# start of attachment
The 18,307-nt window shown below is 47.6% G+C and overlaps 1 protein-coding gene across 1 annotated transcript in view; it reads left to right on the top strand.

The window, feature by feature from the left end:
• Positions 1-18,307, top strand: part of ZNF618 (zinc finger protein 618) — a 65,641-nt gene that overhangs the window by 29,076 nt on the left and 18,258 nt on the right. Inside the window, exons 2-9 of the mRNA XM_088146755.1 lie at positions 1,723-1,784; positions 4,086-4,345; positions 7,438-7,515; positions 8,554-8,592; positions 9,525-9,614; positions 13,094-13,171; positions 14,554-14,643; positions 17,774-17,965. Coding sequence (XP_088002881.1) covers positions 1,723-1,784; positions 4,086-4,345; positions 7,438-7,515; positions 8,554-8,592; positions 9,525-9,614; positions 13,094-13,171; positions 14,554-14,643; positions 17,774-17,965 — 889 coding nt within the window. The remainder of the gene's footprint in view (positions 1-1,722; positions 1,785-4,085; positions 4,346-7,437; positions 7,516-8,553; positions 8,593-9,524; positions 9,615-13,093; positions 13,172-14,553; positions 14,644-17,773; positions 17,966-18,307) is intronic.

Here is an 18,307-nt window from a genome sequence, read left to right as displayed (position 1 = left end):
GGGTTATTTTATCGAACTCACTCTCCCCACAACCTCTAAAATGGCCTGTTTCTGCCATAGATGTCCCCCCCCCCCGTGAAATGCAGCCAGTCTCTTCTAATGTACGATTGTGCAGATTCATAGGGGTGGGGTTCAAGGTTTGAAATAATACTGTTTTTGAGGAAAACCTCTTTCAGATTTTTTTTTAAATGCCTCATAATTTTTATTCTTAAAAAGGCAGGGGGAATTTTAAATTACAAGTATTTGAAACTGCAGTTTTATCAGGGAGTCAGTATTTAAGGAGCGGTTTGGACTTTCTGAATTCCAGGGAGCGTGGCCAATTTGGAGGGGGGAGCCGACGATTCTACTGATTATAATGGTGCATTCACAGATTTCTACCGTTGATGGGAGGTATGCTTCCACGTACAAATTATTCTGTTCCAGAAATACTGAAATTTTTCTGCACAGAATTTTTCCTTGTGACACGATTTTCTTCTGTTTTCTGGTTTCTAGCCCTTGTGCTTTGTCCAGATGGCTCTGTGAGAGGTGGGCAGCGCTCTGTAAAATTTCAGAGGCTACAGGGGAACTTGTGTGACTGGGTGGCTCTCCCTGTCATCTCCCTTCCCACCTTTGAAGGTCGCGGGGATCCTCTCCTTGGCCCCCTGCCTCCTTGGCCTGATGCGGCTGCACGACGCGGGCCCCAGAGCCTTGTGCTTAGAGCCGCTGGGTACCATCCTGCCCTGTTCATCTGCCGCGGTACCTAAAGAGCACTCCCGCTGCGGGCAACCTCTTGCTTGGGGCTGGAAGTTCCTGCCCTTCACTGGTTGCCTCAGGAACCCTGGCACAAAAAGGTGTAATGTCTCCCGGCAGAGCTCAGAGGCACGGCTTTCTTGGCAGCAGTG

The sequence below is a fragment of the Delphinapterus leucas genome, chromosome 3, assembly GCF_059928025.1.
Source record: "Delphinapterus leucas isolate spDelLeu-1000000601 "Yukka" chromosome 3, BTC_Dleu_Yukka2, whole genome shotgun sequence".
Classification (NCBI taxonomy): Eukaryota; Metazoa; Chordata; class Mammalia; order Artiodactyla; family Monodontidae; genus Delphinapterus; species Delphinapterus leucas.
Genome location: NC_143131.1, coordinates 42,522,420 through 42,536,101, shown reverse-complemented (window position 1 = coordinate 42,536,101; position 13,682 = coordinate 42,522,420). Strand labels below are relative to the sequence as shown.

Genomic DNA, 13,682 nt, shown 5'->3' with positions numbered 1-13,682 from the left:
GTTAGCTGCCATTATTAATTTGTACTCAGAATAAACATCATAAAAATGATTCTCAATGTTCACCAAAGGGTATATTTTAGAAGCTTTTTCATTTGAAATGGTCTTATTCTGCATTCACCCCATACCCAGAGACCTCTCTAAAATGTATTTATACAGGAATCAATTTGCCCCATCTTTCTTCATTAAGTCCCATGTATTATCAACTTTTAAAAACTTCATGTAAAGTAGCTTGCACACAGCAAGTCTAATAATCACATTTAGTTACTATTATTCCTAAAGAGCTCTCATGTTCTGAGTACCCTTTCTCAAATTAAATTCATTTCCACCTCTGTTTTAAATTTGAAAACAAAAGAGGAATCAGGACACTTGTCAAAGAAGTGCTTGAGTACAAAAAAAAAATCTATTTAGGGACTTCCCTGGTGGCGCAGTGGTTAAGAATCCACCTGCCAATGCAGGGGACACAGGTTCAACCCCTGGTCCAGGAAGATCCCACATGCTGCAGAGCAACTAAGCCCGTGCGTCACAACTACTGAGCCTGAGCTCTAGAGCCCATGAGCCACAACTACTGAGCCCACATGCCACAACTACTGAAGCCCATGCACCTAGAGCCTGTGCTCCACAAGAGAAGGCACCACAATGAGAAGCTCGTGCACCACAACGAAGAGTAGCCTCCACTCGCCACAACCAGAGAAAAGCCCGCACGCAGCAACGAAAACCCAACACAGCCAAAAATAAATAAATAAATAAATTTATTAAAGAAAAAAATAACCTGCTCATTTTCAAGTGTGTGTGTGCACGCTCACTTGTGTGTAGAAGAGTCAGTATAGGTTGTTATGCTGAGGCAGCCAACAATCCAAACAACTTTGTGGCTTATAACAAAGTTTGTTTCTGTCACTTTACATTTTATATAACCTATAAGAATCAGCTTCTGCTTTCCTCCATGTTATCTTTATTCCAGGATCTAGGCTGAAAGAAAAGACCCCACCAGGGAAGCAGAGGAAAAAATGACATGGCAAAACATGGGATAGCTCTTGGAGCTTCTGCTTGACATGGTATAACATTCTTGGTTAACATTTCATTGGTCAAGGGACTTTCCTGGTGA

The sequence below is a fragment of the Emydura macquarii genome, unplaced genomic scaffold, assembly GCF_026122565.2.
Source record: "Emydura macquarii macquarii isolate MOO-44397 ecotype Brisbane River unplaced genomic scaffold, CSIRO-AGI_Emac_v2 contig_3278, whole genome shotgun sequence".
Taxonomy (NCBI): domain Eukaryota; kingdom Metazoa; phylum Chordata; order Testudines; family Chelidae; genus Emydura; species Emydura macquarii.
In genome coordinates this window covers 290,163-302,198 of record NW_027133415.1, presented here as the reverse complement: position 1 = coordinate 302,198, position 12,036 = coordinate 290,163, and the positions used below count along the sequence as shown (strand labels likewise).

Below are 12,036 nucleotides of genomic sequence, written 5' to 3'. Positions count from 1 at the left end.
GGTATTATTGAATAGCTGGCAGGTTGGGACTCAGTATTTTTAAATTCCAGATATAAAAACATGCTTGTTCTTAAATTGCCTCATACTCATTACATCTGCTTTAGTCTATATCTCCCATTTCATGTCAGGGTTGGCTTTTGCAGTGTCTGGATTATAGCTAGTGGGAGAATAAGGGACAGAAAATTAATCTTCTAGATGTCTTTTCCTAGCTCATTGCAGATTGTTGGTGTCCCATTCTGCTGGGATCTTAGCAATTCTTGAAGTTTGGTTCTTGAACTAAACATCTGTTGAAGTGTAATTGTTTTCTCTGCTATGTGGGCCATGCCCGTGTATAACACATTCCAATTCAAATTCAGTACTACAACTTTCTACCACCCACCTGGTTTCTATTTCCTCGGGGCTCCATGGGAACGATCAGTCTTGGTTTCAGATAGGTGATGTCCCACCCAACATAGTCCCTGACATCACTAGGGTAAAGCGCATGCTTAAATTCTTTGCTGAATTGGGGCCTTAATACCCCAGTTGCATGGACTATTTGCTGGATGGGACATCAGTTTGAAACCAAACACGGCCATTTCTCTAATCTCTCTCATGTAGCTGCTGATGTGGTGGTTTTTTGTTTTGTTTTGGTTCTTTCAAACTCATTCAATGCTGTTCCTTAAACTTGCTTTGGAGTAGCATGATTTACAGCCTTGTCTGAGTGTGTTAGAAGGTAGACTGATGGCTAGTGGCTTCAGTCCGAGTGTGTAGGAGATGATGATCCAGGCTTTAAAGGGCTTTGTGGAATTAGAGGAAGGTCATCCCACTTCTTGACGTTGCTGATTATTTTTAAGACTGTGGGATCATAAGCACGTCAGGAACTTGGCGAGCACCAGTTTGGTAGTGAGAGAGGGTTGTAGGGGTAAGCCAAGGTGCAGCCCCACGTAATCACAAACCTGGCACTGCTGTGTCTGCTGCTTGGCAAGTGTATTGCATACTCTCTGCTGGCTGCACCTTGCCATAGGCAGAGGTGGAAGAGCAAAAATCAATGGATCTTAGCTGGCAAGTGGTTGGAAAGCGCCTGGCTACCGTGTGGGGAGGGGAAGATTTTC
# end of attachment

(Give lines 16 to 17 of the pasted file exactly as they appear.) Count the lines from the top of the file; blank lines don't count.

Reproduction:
Below are 12,036 nucleotides of genomic sequence, written 5' to 3'. Positions count from 1 at the left end.
GGTATTATTGAATAGCTGGCAGGTTGGGACTCAGTATTTTTAAATTCCAGATATAAAAACATGCTTGTTCTTAAATTGCCTCATACTCATTACATCTGCTTTAGTCTATATCTCCCATTTCATGTCAGGGTTGGCTTTTGCAGTGTCTGGATTATAGCTAGTGGGAGAATAAGGGACAGAAAATTAATCTTCTAGATGTCTTTTCCTAGCTCATTGCAGATTGTTGGTGTCCCATTCTGCTGGGATCTTAGCAATTCTTGAAGTTTGGTTCTTGAACTAAACATCTGTTGAAGTGTAATTGTTTTCTCTGCTATGTGGGCCATGCCCGTGTATAACACATTCCAATTCAAATTCAGTACTACAACTTTCTACCACCCACCTGGTTTCTATTTCCTCGGGGCTCCATGGGAACGATCAGTCTTGGTTTCAGATAGGTGATGTCCCACCCAACATAGTCCCTGACATCACTAGGGTAAAGCGCATGCTTAAATTCTTTGCTGAATTGGGGCCTTAATACCCCAGTTGCATGGACTATTTGCTGGATGGGACATCAGTTTGAAACCAAACACGGCCATTTCTCTAATCTCTCTCATGTAGCTGCTGATGTGGTGGTTTTTTGTTTTGTTTTGGTTCTTTCAAACTCATTCAATGCTGTTCCTTAAACTTGCTTTGGAGTAGCATGATTTACAGCCTTGTCTGAGTGTGTTAGAAGGTAGACTGATGGCTAGTGGCTTCAGTCCGAGTGTGTAGGAGATGATGATCCAGGCTTTAAAGGGCTTTGTGGAATTAGAGGAAGGTCATCCCACTTCTTGACGTTGCTGATTATTTTTAAGACTGTGGGATCATAAGCACGTCAGGAACTTGGCGAGCACCAGTTTGGTAGTGAGAGAGGGTTGTAGGGGTAAGCCAAGGTGCAGCCCCACGTAATCACAAACCTGGCACTGCTGTGTCTGCTGCTTGGCAAGTGTATTGCATACTCTCTGCTGGCTGCACCTTGCCATAGGCAGAGGTGGAAGAGCAAAAATCAATGGATCTTAGCTGGCAAGTGGTTGGAAAGCGCCTGGCTACCGTGTGGGGAGGGGAAGATTTTC